John Schmeelk: Fiction- The lack of pass rush is the bigger issue. A consistent pass rush leads to more takeaways. The importance of forcing turnovers was made clear in the previous statement. The real difference between the Giants who won four straight and lost three straight is their defense. The defense took the ball away 10 times during their four-game winning streak, but only once in their past three games. The defense has also been unable to consistently get off the field, allowing more than 390 yards in each of their last four games. Combined with the offense's inability to generate first half points, the result as been the Giants playing from behind and becoming one-dimensional on offense. That's when pass protection becomes a problem. All the sacks for Arizona and Baltimore game in the second halves of those games. If the Giants defense can get consistent pass rush, they can avoid playing from behind and prevent their pass protection issues from becoming an issue at all.
Lance Medow: Fact- You can't dismiss either because they're both an issue, but allowing too many sacks is a bigger problem because of the recent struggle to score points. The Giants have allowed 15 sacks during their current three-game losing streak, including at least six in two of those contests. These sacks have either completely stalled drives or put the offense in several third-and-longs, making it that much more difficult for New York to move the chains. When you're averaging just 17 points per game on the season and under nine over the last three games, you can't afford to absorb any negative plays - regardless of how your defense is performing.
There won't be as much scoring as there was in the Week 5 matchup in Dallas.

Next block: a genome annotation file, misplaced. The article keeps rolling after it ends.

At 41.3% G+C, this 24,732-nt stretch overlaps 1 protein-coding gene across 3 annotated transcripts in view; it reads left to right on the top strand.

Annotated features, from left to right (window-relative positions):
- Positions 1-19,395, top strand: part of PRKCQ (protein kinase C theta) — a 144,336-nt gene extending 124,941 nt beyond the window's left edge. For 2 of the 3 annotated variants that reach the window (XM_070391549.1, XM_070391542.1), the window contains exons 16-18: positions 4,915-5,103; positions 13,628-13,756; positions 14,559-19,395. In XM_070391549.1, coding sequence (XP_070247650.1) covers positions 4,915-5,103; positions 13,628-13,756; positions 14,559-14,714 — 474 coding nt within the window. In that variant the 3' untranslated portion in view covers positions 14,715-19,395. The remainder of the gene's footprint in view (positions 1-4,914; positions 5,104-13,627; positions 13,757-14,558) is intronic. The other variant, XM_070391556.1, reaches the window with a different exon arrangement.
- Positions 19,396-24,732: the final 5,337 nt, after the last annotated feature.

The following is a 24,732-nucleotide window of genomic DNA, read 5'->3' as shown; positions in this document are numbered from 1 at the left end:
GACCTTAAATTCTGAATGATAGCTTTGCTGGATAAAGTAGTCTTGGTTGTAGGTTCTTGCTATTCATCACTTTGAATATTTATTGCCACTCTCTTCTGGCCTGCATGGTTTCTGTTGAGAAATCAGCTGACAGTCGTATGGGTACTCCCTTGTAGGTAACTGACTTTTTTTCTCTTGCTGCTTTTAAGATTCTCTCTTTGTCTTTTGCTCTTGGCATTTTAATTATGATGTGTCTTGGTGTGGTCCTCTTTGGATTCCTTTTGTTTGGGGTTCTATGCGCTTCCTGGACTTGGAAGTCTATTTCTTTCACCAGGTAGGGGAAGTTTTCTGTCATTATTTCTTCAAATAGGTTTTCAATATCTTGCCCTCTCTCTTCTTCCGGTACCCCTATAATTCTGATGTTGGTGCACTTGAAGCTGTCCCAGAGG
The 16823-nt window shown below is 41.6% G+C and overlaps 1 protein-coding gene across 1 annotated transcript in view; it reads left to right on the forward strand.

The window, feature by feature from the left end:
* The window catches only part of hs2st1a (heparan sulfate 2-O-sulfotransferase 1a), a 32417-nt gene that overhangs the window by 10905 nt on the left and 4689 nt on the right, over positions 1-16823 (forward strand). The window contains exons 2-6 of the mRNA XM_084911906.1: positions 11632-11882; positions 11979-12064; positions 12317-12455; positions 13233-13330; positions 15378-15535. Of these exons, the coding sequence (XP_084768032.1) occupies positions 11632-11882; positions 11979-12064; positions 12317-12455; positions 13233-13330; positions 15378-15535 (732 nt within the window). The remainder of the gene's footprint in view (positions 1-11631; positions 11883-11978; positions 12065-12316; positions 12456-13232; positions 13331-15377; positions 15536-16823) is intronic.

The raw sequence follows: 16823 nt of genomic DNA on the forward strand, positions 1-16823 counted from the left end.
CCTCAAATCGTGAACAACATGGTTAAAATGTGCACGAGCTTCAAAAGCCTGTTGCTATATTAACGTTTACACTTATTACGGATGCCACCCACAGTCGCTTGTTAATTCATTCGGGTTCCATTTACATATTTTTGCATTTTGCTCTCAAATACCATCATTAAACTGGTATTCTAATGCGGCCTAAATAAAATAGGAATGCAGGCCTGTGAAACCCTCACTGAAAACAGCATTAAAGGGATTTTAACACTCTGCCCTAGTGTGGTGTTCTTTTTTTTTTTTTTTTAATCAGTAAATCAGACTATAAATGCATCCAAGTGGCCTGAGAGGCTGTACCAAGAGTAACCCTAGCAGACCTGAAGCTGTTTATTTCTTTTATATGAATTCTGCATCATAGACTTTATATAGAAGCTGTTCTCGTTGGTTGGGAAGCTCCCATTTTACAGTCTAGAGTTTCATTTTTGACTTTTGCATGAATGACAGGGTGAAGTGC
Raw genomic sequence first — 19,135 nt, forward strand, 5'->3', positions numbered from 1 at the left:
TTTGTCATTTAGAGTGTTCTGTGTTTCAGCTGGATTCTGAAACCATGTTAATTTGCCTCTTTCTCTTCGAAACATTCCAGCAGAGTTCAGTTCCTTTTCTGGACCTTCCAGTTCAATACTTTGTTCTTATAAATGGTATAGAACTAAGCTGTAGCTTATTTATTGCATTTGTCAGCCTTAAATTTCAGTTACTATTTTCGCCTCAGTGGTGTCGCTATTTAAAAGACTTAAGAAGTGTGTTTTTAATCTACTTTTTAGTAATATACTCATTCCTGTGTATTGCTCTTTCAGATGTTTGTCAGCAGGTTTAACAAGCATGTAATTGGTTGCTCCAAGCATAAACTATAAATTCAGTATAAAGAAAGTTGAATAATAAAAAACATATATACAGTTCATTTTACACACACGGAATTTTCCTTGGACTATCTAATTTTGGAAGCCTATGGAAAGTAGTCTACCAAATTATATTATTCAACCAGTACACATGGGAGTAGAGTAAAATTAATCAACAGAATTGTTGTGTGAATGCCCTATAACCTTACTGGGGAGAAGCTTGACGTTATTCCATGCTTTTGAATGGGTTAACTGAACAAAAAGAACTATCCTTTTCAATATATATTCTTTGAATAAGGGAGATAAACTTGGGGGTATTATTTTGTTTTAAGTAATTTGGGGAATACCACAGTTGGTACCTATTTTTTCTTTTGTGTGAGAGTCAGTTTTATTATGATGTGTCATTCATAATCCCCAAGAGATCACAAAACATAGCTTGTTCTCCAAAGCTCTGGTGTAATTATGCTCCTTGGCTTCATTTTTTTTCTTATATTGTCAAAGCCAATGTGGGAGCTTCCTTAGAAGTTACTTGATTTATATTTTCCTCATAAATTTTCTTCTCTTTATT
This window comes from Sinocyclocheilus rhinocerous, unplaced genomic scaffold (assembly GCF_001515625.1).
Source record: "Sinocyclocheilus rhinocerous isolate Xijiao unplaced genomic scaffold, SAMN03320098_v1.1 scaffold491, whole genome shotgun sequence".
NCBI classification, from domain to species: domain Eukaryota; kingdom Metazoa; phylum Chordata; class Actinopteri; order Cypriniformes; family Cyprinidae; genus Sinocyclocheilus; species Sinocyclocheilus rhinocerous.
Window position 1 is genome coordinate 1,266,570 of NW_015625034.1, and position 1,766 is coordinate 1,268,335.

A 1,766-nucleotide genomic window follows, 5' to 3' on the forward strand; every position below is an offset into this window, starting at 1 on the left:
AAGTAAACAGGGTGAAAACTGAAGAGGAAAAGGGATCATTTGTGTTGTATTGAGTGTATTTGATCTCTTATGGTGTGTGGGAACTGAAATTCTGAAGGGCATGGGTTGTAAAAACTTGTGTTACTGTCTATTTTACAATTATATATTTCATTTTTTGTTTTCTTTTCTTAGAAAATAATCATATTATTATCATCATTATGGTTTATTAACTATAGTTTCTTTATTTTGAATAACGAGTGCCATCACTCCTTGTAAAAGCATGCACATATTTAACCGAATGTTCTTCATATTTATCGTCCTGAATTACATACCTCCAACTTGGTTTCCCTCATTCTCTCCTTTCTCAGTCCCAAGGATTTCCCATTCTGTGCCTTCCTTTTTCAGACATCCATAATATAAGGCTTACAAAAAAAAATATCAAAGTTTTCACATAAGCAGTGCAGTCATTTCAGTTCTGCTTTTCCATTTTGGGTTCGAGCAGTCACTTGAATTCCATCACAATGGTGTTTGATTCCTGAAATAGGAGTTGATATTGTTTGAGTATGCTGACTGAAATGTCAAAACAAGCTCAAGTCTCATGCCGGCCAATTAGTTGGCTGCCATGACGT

John Schmeelk: Fact-The Cowboys' defense has gotten slightly better the past three weeks, allowing 21 points per game. In the three games leading up to the Giants game in Week 5, Dallas had allowed 42 points per game. Dallas has had the benefit of playing against three quarterbacks (Brandon Allen, Nick Mullens, Jalen Hurts) that did not begin the season as starters in their last three games and posted 10 takaways with signs of improvement. The Giants' defense, despite their issues the past three games, have fostered a much stronger identity since Week 5 and is preventing big plays more effectively than they were earlier in the season. It's unlikely either team will blow by 30 points, but figure on at least 24 points (maybe 27) to win the game.
Lance Medow: Fact- Each team had a defensive touchdown in the first meeting, so that means the Giants' offense manufactured 27 points and the Cowboys 30. On top of that, New York scored another touchdown after Andy Dalton fumbled a snap and the Giants took over on the Dallas 17. So three Giants had touchdowns, but just one came as the result of a lengthy drive (seven plays, 75 yards). Both defenses have improved since Week 5, although "much lower scoring" can be interpreted in a variety of ways. Don't expect this to be a grind-it-out, field goal battle, but the teams won't combine for 71 points.